Typical roles for AI in the current medical environment include imaging analysis in fields such as radiology and CT scans and helping healthcare providers make the best decisions about treatment programs and patient needs.

 

IBM, which is still involved in healthcare even after Watson’s reduced role, sees potential for AI in using machine learning models to monitor patients in critical care, with the company’s technology achieving 75% success in the early detection of severe sepsis in infants.

 

Other possibilities include:

 

  • AI virtual assistants that tend to care needs based on medical history and personal preferences
  • Analyzing vast libraries of medical images to detect population-level healthcare patterns
  • Creating more powerful drug designs while improving the management of patients’ prescription schedule

 

And a look at the variety of startups pursuing new ways to deploy AI to address healthcare needs shows there is still plenty of brainpower, along with dollars, trying to improve how patients are treated in clinics, emergency rooms, and on the operating table.

 

Persistent obstacles

Despite hefty interest and newsworthy investments, the overall rate of AI adoption in the medical sector has been laggard. Politico’s analysis of job postings involving AI tech showed that construction was the only major industry slower than healthcare in embracing AI.

 

This lack of traction is due to a number of factors, including federal regulators’ slow pace in modernizing their oversight of AI technologies related to healthcare. That problem also exists worldwide, with Australian healthcare experts recently noting that despite more than 350 AI healthcare technologies available in the market, no more than five have been subjected to clinical trials.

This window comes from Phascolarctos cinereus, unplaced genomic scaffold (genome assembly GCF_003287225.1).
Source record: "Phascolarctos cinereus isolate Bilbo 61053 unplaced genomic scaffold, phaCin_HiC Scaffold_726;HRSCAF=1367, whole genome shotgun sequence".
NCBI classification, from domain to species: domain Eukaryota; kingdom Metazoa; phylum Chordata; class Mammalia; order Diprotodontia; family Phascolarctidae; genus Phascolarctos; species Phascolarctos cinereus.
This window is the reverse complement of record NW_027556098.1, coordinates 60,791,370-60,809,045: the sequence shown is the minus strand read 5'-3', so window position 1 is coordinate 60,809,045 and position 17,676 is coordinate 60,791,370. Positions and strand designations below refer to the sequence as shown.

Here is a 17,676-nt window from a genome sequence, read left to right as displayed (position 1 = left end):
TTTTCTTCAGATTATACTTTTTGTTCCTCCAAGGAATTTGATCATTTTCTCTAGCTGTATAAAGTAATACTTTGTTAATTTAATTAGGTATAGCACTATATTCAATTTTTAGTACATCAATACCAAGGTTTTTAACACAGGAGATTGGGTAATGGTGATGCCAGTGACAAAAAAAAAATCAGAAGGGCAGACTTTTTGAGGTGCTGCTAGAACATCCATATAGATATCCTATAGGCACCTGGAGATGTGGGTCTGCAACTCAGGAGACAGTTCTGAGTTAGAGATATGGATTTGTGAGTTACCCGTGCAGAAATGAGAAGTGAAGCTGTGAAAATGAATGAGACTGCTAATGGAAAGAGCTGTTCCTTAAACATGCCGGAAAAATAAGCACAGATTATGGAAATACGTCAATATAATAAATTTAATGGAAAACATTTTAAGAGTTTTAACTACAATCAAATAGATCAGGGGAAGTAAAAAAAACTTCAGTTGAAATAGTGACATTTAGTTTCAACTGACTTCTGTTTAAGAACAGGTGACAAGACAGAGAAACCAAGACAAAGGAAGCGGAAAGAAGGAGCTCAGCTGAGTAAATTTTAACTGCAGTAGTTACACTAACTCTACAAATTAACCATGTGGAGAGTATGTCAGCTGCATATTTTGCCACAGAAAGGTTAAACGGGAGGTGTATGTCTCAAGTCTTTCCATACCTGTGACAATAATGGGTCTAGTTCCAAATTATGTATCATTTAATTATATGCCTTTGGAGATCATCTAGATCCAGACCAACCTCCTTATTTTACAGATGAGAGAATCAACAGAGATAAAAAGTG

And Politico found that healthcare systems tend to pursue creating their own bespoke AI tools that meet the specific constraints of their infrastructure for medical records, billing, and care delivery. With AI developers scarce and their services expensive, progress in advancing medical technology will almost certainly come slowly and in fragments that prevent compatibility with other systems or governmental agencies.

 

There is also the issue of biased or limited data sets. A recent Cosmos article noted that AI’s facial recognition problems with non-white demographic groups are likely to factor into analyzing groups who haven’t been adequately included in machine learning training datasets. Much like how AI learning has relied heavily on U.S.— and Eurocentric datasets, healthcare image libraries that don’t include large and varied samples across all demographics can result in missed or inaccurate diagnoses.

 

As the world’s population continues to grow and age, new approaches to providing healthcare in effective and efficient ways will become more critical.

 

Whether discovering new drugs, quickly analyzing diagnostic tests, or providing recurring therapies, the ability of artificial intelligence to make meaningful life-saving contributions may be among the greatest contributions AI can make to humanity.

 

For a U.S. healthcare system that struggles to deliver effective care and carries burdensome costs for routine tests and procedures, massive change brought on through AI adoption can’t come soon enough.